We’ve thought about design elements carefully to make them flexible, photogenic and with identifiable features. Seating is flexible to cater for groups of 2, 4, 6 or small functions. Our chosen accents, such as the hexagonal tiles on tabletops and handmade plates from Tasmania, get maximum customer-generated Instagram coverage – they ‘pop’ on photos, driving traffic and interest in the café.
Your family is the Brew crew. How does it work, working so closely together?
We’ve come to realise that we’ve all got our strengths, so we work in the areas we’re good at and leave everyone alone to do their job. For example, my sister Amanda is the raw cook. She is really inventive in that area and just soaks up new ideas and techniques. Anna is Front of House and she does a brilliant job at that. Dad (Mark) is in the kitchen. He cooks the menu items. Mum (Sharon) does the school run, plus she looks after the five kids who are not at school. She also does stock control for the café. Besides working fulltime (as you know), I design and build the cafés. I’m the barista on the weekends and grow and maintain the garden with Mum.
You have to remember that we’ve all grown up with this. I remember when I was nine years old standing on a crate washing dishes. These ethics were built into us by our parents. Yes, it’s intense work. None of our family has had a day off in four months! [So much for everyone’s dream job of owning a café, I think!]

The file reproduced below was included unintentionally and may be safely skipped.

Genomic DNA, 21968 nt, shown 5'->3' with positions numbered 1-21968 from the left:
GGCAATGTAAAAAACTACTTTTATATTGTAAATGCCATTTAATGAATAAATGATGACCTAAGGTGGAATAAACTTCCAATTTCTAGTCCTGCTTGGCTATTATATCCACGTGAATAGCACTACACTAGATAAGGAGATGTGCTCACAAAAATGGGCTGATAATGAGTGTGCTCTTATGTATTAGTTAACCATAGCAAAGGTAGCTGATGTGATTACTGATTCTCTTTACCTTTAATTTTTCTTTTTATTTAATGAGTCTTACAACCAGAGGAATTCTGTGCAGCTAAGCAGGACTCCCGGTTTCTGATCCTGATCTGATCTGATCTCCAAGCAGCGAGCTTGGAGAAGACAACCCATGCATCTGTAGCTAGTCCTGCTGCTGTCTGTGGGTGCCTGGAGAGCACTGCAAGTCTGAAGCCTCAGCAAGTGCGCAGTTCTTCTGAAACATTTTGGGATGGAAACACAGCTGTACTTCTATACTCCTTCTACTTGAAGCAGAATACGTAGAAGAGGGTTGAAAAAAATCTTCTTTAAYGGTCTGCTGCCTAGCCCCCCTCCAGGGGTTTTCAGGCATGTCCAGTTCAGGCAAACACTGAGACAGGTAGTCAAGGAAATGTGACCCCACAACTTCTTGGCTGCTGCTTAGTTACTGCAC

How would you sum up the menu at Social Brew?
Social Brew’s menu is heavily influenced by trends. It’s not based on dishes we want to cook, but on what our customers tell us that they want to eat. There’s a big difference! Most of the meals are plant-based and you can add meat to them. You’ll see gluten intolerant, vegetarian and raw influences right through this menu. Veg, GF and raw dishes have a really large following and people realise how costly the ingredients are and how much time they take to make. Often it’s most efficient to buy something from us.
Balancing that are the menu ‘favourites’ or classics. Eggs Benedict is still our highest selling meal. Saying that, lots of really healthy dishes are bestsellers too: Mushroom Thyme, raw cakes and cold-pressed juices. (My aunt works full-time just making cold pressed juice, nothing else!)
[I reflect here on our last breakfast at Social Brew and the diversity of what we ordered, representative of the two strands of the menu: the Big B Breakfast for the Main Squeeze with two poached eggs, rosti, spinach on Turkish, and tomato; the Eggs on Grain for me – sunflower seeds, avo, beetroot paste, tomato, and two poached eggs on seeded rye.]
How has Burleigh responded to Social Brew?
As a location, this was 100% the right area. Burleigh residents have a highly disposable income and they’re used to eating out. They are developing a food culture which recognises quality food and coffee.